“The desperate face of a two-year-old boy peering from his bedroom window set off bells of alarm that led to the rescue of a toddler surrounded by filth and isolated from the outside world, an Auckland court was told today. The West Auckland boy was found covered in faeces and imprisoned in his room so his mother, who worked as a stripper, could hit the town at night. Neighbours said the boy was violent, spoke in grunts and went through their rubbish like a dog. A neighbour, seeing the boy’s face at his window in October, dialled 111 for help. Yesterday, the 23- year-old mother, who has name suppression, sobbed in Henderson District Court when she was convicted by Judge Coral Shaw of wilful neglect….” NZ Press Association report, December 12, 1997.

Abuse and neglect of children in the family is a serious, ongoing problem in New Zealand. High profile cases are greeted with revulsion by most parents, but they still occur with uncomfortable regularity. Abuse is not usually random, but occurring on a regular basis that gets worse over time. It is not defined as just physical attacks or sexual abuse – it can include emotional or psychological acts that are designed to exert power and control over children. Abuse can be:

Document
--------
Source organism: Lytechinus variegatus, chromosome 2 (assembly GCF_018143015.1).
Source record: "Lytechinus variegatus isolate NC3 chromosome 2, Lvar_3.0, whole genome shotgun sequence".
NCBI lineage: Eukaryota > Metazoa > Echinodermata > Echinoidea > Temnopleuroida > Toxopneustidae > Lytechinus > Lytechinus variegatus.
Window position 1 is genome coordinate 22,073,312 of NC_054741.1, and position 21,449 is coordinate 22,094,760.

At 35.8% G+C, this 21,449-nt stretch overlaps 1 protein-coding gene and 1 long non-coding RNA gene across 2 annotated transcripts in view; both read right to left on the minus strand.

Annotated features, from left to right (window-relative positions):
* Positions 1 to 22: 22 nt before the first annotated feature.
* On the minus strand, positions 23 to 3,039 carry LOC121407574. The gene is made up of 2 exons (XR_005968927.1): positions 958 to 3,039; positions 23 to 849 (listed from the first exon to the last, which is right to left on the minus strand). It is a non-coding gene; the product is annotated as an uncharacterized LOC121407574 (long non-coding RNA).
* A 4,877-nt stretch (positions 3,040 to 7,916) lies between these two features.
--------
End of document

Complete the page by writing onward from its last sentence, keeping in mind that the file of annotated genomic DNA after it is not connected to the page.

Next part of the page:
• Physical – sometimes it does not cause bleeding or leave bruises, but it is enough to cause fear of physical harm in a child.

When violence is used, a child fears that next time it will be worse.

  • Sexual – rape or the use of force or coercion to induce a child to engage in sexual acts against their will.
  • Emotional – it can be constant put-downs and name-calling, intimidation and harassment; things that make children feel bad about themselves.